Health Illustrated Encyclopedia

Hypothyroidism

Definition

Hypothyroidism is a condition in which the thyroid gland fails to produce enough thyroid hormone.

Alternative Names

Myxedema; Adult hypothyroidism

Causes

The thyroid gland is located in the front of the neck just below the voice box (larynx). It releases hormones that control metabolism. These hormones are thyroxine (T4) and triiodothyronine (T3).

The release of T3 and T4 is controlled by the pituitary gland and the hypothalamus in the brain. Thyroid disorders may be caused by defects in the thyroid gland itself. They may also be caused by abnormalities of the pituitary or hypothalamus.

An underactive thyroid gland (hypothyroidism) may affect all body functions. The most severe form, called myxedema coma, is a medical emergency.

The most common cause of hypothyroidism is Hashimoto's thyroiditis, in which the immune system attacks the thyroid gland. A less common cause of hypothyroidism is when the pituitary gland does not release a hormone to stimulate the thyroid gland (secondary hypothyroidism).

Other causes include:

  • Congenital (birth) defects
  • Inflammatory conditions
  • Radiation to the gland
  • Surgical removal of the thyroid gland

Risk factors include:

  • Age over 50 years
  • Exposure of the neck to x-ray or radiation treatments
  • Female gender
  • Obesity
  • Thyroid surgery

Symptoms

Early symptoms:

Late symptoms:

Other symptoms that can occur with this disease:

Exams and Tests

A physical examination will show:

A chest x-ray may show an enlarged heart.

Laboratory tests to determine thyroid function include:

Other findings on lab tests may include:

Treatment

The purpose of treatment is to replace the thyroid hormone that is lacking. Levothyroxine is the most commonly used medication. Doctors will prescribe the lowest dose that effectively relieves symptoms and brings the TSH level to a normal range.

Patients will need lifelong therapy. You must continue taking your medication even when your symptoms go away. After the medication dose is determined, your thyroid hormone levels should be monitored every year.

After you have begun taking replacement therapy, report to your health care provider any symptoms of increased thyroid activity (hyperthyroidism) such as:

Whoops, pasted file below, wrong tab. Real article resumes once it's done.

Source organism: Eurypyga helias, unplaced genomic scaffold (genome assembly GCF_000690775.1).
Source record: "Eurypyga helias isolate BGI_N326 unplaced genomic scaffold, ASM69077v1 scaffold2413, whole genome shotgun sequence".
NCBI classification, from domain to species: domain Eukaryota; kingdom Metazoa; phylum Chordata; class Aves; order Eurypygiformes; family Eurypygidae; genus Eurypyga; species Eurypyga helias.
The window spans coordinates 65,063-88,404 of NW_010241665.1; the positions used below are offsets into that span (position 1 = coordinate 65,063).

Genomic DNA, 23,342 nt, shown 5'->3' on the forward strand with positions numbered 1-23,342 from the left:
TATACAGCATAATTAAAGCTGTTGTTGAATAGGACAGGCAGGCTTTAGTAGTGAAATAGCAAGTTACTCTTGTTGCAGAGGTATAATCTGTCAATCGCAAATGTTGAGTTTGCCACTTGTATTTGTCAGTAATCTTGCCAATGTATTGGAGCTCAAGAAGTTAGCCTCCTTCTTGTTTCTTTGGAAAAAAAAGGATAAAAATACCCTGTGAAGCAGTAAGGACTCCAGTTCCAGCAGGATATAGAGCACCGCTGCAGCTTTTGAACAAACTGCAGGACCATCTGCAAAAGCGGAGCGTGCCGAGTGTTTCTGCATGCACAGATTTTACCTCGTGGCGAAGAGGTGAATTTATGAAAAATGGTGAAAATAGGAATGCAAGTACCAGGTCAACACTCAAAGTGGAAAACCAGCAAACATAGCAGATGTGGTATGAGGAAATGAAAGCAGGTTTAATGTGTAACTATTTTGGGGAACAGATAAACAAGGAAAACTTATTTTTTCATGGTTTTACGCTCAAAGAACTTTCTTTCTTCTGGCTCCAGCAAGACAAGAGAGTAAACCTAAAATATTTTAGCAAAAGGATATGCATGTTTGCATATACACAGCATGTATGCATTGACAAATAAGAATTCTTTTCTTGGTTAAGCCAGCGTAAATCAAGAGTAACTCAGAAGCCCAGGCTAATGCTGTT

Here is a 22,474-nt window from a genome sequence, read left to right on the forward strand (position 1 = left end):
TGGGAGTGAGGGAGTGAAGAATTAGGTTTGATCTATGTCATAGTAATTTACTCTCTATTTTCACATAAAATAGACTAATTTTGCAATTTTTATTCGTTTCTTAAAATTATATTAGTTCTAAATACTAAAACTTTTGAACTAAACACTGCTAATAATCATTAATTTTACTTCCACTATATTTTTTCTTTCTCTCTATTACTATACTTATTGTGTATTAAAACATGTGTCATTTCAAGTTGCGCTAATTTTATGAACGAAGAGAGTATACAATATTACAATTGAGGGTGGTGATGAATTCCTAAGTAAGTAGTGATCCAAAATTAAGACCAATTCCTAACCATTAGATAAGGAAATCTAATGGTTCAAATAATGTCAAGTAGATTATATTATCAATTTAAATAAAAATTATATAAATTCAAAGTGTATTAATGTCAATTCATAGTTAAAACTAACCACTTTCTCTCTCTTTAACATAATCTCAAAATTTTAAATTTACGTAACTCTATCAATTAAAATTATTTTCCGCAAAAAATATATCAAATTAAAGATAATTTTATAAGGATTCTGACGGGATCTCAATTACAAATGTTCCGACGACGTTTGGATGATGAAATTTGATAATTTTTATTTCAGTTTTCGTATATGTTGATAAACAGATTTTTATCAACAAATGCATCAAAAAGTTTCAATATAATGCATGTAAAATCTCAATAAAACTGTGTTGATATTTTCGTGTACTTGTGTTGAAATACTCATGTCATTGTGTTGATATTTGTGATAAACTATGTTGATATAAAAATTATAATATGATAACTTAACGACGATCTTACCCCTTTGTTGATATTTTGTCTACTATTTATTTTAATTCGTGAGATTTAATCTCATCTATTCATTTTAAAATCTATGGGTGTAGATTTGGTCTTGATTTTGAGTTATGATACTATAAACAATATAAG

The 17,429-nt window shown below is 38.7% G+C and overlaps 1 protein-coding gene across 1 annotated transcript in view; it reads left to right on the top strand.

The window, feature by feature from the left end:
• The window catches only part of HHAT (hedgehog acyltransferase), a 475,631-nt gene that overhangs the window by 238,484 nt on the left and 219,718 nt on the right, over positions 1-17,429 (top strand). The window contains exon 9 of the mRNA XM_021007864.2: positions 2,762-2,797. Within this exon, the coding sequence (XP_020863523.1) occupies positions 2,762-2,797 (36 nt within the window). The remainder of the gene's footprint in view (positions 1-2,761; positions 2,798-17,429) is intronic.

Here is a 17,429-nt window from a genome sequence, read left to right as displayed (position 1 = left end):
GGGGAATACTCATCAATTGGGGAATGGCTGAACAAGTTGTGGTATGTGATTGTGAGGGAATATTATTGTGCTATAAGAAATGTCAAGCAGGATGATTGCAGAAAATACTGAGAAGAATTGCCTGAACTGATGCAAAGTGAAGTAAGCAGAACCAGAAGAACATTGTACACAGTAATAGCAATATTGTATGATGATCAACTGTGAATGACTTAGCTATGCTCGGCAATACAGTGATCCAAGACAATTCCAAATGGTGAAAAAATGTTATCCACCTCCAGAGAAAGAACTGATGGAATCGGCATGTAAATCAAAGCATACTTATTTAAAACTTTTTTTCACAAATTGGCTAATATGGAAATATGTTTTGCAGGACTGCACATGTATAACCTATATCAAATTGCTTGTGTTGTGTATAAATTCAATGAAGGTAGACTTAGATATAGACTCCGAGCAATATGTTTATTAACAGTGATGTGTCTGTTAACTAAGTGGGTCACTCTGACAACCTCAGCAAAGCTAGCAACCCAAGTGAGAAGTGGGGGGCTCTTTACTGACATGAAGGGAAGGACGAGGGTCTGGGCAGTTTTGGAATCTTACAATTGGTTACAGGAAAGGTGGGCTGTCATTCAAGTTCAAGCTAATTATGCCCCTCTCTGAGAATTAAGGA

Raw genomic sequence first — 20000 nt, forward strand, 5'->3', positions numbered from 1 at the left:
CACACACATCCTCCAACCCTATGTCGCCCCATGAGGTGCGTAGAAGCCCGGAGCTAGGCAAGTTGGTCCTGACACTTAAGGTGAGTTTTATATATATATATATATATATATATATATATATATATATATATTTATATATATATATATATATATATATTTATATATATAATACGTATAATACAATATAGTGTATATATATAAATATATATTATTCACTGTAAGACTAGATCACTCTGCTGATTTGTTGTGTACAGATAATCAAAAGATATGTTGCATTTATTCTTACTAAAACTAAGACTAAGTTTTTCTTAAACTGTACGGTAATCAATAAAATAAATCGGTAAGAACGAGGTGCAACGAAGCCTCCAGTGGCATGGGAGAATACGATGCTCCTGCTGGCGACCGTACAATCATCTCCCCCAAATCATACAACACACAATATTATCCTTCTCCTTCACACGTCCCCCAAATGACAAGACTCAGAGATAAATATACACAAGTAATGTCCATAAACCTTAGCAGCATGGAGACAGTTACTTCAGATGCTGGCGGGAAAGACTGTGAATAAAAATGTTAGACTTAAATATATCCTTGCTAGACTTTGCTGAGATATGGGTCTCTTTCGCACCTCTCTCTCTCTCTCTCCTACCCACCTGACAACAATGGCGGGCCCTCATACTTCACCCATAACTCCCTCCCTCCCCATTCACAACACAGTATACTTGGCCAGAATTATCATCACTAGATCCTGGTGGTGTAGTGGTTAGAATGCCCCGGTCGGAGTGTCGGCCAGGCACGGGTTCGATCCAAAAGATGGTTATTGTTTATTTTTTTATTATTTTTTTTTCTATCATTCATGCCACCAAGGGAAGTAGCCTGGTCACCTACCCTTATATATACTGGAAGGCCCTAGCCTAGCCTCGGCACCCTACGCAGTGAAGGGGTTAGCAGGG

• Rapid weight loss
  • Restlessness
  • Sweating

Myxedema coma is a medical emergency that occurs when the body's level of thyroid hormones becomes extremely low. It is treated with intravenous thyroid hormone replacement and steroid medications. Some patients may need supportive therapy (oxygen, breathing assistance, fluid replacement) and intensive-care nursing.

Outlook (Prognosis)

With treatment, most people will return to normal. However, you will need to take medication for the rest of your life.

Myxedema coma can result in death.

Possible Complications

Myxedema coma, the most severe form of hypothyroidism, is rare. It may be caused by an infection, illness, exposure to cold, or certain medications in people with untreated hypothyroidism.

Symptoms and signs of myxedema coma include:

Other complications are:

When to Contact a Medical Professional

Call your health care provider if:

  • You have symptoms of hypothyroidism (or myxedema)
  • You develop chest pain or rapid heartbeat
  • You have an infection
  • Your symptoms get worse or do not improve with treatment
  • You develop new symptoms

Prevention

There is no prevention for hypothyroidism. However, screening tests in newborns can detect congenital hypothyroidism.

References

AACE Thyroid Task Force. American Association of Clinical Endocrinologists Medical Guidelines for Clinical Practice for the Evaluation and Treatment Of Hyperthyroidism and Hypothyroidism. Endocr Pract. 2002;8 (6).

Ladenson P, Kim M. Thyroid. In: Goldman L and Ausiello D, eds. Goldman: Cecil Medicine. 23rd ed. Philadelphia, Pa:Saunders; 2007:chap 244.


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Review Date: 6/17/2008
Reviewed By: Elizabeth H. Holt, MD, PhD, Assistant Professor of Medicine, Section of Endocrinology and Metabolism, Yale University. Review provided by VeriMed Healthcare Network. Also reviewed by David Zieve, MD, MHA, Medical Director, A.D.A.M., Inc.
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